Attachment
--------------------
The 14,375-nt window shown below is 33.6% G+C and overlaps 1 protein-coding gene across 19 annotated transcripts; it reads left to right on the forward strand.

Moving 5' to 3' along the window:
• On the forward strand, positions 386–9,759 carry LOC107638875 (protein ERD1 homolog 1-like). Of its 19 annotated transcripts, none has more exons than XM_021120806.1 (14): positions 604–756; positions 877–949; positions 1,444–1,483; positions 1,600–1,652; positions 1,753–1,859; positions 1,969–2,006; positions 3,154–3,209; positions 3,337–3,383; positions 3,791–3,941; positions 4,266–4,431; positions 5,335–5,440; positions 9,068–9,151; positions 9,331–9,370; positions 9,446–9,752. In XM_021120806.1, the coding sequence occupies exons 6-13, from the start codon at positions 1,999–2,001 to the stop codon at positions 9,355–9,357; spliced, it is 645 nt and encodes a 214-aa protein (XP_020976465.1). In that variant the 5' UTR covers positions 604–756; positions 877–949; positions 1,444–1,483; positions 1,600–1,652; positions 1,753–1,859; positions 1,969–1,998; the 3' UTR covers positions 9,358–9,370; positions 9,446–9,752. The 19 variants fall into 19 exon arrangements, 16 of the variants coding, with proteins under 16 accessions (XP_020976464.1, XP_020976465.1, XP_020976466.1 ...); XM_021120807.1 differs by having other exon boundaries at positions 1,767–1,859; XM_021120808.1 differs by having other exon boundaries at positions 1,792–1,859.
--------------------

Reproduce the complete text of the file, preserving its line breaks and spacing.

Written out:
The 14,375-nt window shown below is 33.6% G+C and overlaps 1 protein-coding gene across 19 annotated transcripts; it reads left to right on the forward strand.

Moving 5' to 3' along the window:
• On the forward strand, positions 386–9,759 carry LOC107638875 (protein ERD1 homolog 1-like). Of its 19 annotated transcripts, none has more exons than XM_021120806.1 (14): positions 604–756; positions 877–949; positions 1,444–1,483; positions 1,600–1,652; positions 1,753–1,859; positions 1,969–2,006; positions 3,154–3,209; positions 3,337–3,383; positions 3,791–3,941; positions 4,266–4,431; positions 5,335–5,440; positions 9,068–9,151; positions 9,331–9,370; positions 9,446–9,752. In XM_021120806.1, the coding sequence occupies exons 6-13, from the start codon at positions 1,999–2,001 to the stop codon at positions 9,355–9,357; spliced, it is 645 nt and encodes a 214-aa protein (XP_020976465.1). In that variant the 5' UTR covers positions 604–756; positions 877–949; positions 1,444–1,483; positions 1,600–1,652; positions 1,753–1,859; positions 1,969–1,998; the 3' UTR covers positions 9,358–9,370; positions 9,446–9,752. The 19 variants fall into 19 exon arrangements, 16 of the variants coding, with proteins under 16 accessions (XP_020976464.1, XP_020976465.1, XP_020976466.1 ...); XM_021120807.1 differs by having other exon boundaries at positions 1,767–1,859; XM_021120808.1 differs by having other exon boundaries at positions 1,792–1,859.